Carle, a native of Anchorage, Alaska, came to the NHL by way of the University of Denver, and has paced all rookie defensemen in scoring since the start of this season.
“My dad always said, ‘You have to see this new kid, he really stands out.’ And just skating with Matt in the summer, he’s just a great kid,” fellow Alaskan Scott Gomez said. “He’s going to be one of the best in the league. I’m dead honest. He’s the real deal. Plus he’s from Alaska, which makes him 10 times better.
“He was the best college player there for a couple of years,” Gomez said. “He’s definitely the Rookie of the Year. Well, in my eyes. What he’s doing, I think, is pretty awesome.”
Vlasic is currently the league’s youngest defenseman, an accomplishment in itself. The 21:46 he averages every night is an eye-popping total, but to hear Sidney Crosby tell it, Vlasic is one of the toughest defenders of the new generation who plays light years beyond his age.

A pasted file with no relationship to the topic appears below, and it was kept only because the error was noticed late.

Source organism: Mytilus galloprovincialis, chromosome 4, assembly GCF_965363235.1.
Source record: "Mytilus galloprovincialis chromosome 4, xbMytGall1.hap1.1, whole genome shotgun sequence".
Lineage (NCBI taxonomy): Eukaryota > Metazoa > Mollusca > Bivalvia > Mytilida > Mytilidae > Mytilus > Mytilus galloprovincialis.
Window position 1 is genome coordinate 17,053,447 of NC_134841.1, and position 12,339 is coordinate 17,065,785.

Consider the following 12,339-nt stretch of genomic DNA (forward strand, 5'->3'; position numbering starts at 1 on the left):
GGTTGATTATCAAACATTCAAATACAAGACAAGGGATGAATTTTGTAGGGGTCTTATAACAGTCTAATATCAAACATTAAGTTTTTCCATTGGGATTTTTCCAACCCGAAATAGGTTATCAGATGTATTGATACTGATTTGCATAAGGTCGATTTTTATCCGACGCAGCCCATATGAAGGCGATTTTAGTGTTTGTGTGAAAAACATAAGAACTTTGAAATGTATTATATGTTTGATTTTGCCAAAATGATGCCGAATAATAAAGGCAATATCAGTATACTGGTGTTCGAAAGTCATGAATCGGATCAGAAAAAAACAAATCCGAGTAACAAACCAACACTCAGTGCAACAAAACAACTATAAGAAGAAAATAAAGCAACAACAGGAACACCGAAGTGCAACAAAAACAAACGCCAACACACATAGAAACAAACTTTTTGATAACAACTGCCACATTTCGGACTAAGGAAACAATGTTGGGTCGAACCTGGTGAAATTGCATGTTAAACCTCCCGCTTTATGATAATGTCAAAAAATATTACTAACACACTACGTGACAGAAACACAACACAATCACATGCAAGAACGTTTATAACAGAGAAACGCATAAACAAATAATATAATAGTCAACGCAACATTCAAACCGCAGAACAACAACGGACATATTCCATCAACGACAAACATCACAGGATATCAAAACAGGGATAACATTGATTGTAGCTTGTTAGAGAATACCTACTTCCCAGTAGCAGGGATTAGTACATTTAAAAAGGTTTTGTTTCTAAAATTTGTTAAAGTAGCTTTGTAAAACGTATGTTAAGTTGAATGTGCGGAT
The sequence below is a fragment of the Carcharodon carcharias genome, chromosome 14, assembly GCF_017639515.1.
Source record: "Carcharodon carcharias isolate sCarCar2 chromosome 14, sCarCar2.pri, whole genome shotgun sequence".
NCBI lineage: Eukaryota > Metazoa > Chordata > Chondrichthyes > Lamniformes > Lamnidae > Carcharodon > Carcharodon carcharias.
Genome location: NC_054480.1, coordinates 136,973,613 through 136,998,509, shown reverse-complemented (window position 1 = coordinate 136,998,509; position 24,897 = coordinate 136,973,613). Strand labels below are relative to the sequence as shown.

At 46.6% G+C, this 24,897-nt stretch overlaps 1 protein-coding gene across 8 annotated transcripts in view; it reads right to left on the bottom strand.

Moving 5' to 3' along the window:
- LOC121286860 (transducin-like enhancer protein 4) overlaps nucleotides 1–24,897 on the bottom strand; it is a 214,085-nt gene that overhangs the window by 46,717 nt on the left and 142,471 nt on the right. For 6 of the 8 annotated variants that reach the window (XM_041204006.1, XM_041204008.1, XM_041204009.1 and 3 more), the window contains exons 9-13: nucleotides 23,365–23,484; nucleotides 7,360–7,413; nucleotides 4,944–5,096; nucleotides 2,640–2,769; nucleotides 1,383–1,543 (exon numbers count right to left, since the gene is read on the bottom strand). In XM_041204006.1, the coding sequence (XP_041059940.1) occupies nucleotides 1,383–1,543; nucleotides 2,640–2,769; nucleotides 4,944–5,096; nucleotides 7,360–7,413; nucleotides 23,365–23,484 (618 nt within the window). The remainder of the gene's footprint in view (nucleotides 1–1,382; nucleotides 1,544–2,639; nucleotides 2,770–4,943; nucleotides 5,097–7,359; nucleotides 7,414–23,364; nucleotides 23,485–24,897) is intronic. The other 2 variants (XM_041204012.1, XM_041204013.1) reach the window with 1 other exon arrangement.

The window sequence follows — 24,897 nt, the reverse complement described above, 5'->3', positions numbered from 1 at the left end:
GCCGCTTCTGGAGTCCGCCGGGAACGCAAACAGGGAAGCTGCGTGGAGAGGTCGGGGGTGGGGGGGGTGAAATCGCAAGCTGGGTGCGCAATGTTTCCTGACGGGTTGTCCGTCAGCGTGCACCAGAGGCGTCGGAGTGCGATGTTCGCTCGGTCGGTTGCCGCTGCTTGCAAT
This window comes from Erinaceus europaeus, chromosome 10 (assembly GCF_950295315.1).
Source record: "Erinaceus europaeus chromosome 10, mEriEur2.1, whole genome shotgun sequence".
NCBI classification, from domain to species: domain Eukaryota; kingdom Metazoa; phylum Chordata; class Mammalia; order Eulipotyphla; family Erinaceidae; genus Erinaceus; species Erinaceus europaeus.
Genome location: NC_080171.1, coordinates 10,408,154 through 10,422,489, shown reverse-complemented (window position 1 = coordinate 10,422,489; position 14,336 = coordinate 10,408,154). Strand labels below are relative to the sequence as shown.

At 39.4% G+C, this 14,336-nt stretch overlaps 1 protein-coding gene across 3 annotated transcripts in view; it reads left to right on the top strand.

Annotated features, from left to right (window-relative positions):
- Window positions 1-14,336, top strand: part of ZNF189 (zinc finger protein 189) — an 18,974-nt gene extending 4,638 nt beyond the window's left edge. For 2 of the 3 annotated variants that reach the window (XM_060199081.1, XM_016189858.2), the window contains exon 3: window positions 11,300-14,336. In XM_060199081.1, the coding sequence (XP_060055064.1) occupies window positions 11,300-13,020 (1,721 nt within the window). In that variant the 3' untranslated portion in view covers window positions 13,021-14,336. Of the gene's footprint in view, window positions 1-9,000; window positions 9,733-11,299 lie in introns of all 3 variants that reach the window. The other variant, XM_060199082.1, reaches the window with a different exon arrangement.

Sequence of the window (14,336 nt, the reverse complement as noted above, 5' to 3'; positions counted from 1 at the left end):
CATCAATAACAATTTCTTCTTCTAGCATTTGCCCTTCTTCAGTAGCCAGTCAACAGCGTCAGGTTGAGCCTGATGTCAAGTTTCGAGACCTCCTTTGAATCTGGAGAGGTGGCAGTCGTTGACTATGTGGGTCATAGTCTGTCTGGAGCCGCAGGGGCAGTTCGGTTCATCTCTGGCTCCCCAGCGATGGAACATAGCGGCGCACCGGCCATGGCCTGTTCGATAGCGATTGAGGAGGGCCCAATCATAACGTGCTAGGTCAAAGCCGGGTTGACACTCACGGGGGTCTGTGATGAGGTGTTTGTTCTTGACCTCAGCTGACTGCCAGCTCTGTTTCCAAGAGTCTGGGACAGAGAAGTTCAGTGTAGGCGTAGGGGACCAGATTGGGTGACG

“There’s a lot of strong young defensemen, but there’s one guy who I played with in juniors that’s in San Jose now – Vlasic -- he’s doing great,” Crosby told NHL.com. “He was a guy I played against in junior that didn’t really stand out a lot but you knew he was solid. Every time I played against him, you could tell there was something real solid about him. Everyone was so surprised, but in the back of my head I knew he was solid in junior and I knew he would be a good defenseman.
“He’s playing 20 minutes a game, he’s with (Scott) Hannan on the top D there and he’s a guy that’s been solid,” Crosby said. “Of course, they have Carle, too, and he’s another young guy. Those guys are impressive, for sure.”
The long list of impressive defensemen – or should we say “defenseboys” – doesn’t end there.